Distribution and properties of a mammalian soluble epoxide hydrase

Sarjeet S. Gill, Bruce D. Hammock

Research output: Contribution to journalArticlepeer-review

122 Scopus citations


Two substrates, 1-(4'-ethylphenoxy)-3,7-dimethyl-6,7-epoxy-trans-2-octene and cis-epoxymethyl stearate were used to determine the distribution of epoxide hydrase activity in mammals. The highest epoxide hydrase activity in liver subcellular fractions was found in the 100,000 g supernatant and the mitochondrial fraction, while activity in washed microsomes is lower. The 100,000 g supernatant epoxide hydrase activity is present in all organs studied. This soluble epoxide hydrase activity which is highest in the liver and kidney of mice and rabbits is also present in the duodenum, muscle, colon, lung and spleen in decreasing order of activity. The level of soluble epoxide hydrase activity, although present in all mammalian species studied, is highest in female rabbits and male mice and in comparison, significantly lower in male rats. The level of epoxide hydrase activity varies with the strain of mice used and is higher in male mice than female mice. Epoxide hydrase activity in both male and female mice increases with age particularly after mice are 5 weeks old. The soluble epoxide hydrase activity requires no cofactor and has a molecular weight of approximately 130,000 as estimated by gel filtration on Sephacryl S-200. This molecular weight is about 2.5 times that reported for the solubilized microsomal epoxide hydrase. The soluble epoxide hydrase is inhibited by inorganic ions, particularly Cu2+ and stabilized by the addition of diisopropyl fluorophosphate to the incubation mixture. Based on this data the presence of at least two epoxide hydrases in most mammalian tissues, one in the soluble fraction and the other in the microsomal fraction, is evident.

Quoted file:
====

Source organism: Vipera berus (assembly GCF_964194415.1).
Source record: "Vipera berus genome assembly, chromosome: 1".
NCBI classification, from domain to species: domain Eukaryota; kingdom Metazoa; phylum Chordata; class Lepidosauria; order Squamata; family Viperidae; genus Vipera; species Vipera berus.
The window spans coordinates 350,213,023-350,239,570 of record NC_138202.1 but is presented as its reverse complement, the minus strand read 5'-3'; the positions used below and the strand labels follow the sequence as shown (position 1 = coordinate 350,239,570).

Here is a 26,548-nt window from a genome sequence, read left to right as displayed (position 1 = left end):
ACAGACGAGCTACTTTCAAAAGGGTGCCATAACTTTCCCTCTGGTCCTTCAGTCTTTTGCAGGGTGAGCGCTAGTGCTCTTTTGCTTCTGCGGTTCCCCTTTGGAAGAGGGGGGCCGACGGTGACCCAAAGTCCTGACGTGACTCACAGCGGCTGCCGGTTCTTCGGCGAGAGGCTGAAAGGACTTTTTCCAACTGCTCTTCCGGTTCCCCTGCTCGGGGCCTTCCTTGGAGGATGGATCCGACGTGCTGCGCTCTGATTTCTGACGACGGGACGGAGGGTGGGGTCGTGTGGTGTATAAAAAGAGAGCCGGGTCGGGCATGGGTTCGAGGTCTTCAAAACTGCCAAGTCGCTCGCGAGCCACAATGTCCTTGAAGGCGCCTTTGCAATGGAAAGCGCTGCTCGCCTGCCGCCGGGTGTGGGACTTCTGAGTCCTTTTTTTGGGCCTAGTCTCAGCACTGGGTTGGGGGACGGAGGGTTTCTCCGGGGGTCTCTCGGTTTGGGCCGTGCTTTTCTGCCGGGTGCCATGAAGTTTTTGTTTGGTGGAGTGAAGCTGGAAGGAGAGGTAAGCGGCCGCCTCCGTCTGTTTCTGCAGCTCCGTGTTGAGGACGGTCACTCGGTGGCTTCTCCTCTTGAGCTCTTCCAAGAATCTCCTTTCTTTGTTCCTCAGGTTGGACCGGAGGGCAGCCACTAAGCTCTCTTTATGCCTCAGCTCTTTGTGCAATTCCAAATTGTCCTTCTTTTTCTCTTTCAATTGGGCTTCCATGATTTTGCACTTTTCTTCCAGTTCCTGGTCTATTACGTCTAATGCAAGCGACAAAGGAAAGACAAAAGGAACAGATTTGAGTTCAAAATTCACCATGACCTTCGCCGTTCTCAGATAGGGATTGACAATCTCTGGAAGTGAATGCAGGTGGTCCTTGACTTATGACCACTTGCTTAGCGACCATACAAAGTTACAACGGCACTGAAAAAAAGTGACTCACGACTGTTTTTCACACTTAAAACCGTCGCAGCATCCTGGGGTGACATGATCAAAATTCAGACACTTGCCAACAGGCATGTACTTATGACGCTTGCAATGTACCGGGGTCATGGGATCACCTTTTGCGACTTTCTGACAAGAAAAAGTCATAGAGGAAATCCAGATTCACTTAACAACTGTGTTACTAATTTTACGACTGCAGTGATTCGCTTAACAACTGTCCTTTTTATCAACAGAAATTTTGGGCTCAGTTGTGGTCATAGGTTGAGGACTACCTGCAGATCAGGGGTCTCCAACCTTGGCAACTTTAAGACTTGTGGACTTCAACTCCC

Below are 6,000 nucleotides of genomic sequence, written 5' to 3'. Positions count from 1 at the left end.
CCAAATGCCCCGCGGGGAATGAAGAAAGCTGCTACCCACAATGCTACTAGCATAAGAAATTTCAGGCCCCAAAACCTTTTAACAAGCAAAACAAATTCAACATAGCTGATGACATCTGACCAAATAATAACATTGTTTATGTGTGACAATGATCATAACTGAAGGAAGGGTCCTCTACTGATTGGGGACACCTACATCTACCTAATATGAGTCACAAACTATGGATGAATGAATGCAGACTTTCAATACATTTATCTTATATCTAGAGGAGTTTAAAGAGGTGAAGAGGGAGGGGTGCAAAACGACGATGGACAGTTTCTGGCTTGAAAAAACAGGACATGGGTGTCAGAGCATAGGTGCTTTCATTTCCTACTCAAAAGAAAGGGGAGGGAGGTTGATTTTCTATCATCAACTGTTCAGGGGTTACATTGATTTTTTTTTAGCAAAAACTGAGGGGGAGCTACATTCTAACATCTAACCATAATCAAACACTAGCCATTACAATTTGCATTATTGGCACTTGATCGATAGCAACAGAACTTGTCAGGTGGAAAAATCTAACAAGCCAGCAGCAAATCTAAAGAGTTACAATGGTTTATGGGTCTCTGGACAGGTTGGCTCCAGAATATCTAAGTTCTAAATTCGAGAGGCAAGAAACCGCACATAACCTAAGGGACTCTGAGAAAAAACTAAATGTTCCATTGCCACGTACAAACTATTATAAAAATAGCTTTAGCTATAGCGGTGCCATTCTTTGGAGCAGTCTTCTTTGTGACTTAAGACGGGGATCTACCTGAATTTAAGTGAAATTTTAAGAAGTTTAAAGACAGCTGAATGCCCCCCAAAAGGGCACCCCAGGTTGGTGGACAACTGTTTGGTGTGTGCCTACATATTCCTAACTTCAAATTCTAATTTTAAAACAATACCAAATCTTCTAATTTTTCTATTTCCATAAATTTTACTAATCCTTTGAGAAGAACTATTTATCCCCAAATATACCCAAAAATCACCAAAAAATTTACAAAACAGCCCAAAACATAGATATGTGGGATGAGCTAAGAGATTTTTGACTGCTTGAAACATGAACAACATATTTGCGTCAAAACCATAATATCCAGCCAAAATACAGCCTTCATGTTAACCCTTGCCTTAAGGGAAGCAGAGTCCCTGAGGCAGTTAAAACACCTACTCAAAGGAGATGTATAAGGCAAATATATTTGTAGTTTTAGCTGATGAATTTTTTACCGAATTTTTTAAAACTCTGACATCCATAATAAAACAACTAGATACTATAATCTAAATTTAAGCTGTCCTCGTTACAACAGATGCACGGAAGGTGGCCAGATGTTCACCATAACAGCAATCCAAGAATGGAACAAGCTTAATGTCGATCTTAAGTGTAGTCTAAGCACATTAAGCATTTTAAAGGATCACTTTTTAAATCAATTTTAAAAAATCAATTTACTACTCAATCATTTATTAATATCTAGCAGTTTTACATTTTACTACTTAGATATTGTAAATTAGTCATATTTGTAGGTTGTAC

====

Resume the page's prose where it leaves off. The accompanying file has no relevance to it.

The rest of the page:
Original languageEnglish (US)
Pages (from-to)389-395
Number of pages7
JournalBiochemical Pharmacology
Issue number3
StatePublished - Feb 1 1980

ASJC Scopus subject areas

  • Pharmacology


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